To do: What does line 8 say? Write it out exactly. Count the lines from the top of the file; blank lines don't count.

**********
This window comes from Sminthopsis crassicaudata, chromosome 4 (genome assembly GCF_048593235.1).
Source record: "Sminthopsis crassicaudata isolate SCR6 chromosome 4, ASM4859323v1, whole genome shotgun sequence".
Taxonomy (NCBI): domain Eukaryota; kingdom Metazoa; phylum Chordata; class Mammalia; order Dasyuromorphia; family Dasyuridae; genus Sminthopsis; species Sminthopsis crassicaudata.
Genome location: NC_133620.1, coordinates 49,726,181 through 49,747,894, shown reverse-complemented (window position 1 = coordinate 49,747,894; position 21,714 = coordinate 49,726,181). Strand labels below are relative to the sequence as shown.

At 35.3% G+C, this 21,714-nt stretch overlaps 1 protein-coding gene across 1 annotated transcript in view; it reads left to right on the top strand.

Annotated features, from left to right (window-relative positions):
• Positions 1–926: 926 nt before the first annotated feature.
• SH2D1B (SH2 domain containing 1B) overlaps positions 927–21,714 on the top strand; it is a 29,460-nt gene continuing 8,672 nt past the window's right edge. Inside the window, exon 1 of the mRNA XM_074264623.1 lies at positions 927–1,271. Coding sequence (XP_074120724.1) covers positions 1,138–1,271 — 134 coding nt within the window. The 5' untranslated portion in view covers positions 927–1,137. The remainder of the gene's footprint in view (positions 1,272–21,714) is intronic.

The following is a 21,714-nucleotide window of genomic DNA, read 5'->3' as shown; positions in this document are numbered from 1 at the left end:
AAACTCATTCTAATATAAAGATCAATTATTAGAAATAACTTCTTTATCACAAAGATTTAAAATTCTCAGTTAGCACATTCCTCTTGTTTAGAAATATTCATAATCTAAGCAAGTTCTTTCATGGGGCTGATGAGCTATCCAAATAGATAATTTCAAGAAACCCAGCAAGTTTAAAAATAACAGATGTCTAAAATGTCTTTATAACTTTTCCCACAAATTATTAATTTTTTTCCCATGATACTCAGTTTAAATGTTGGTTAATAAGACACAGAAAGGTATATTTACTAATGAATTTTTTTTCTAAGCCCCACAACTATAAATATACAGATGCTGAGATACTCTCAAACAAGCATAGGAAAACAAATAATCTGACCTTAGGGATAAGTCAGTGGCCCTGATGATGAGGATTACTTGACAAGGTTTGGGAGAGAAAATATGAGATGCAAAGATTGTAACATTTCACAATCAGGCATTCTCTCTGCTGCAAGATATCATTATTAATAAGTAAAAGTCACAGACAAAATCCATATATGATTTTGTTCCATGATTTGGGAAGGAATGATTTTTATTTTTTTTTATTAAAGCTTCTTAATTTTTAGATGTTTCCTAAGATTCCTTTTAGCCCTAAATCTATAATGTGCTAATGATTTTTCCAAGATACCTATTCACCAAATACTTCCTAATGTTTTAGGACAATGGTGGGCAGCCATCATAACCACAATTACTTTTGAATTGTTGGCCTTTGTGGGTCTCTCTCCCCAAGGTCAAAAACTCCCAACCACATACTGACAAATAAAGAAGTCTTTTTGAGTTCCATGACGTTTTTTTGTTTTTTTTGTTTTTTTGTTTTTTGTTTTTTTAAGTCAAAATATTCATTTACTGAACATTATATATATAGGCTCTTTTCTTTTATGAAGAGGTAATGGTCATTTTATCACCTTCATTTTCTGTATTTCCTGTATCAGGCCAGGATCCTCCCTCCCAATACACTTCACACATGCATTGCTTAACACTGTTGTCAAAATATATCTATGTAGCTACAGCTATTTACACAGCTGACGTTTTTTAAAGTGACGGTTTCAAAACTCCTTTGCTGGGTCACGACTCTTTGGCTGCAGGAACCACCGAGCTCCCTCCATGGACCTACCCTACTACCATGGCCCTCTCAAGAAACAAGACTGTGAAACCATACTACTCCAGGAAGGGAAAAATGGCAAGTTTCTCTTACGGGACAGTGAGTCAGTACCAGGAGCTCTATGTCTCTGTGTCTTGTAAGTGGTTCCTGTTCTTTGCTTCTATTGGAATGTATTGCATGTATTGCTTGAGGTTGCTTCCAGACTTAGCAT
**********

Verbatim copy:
• SH2D1B (SH2 domain containing 1B) overlaps positions 927–21,714 on the top strand; it is a 29,460-nt gene continuing 8,672 nt past the window's right edge. Inside the window, exon 1 of the mRNA XM_074264623.1 lies at positions 927–1,271. Coding sequence (XP_074120724.1) covers positions 1,138–1,271 — 134 coding nt within the window. The 5' untranslated portion in view covers positions 927–1,137. The remainder of the gene's footprint in view (positions 1,272–21,714) is intronic.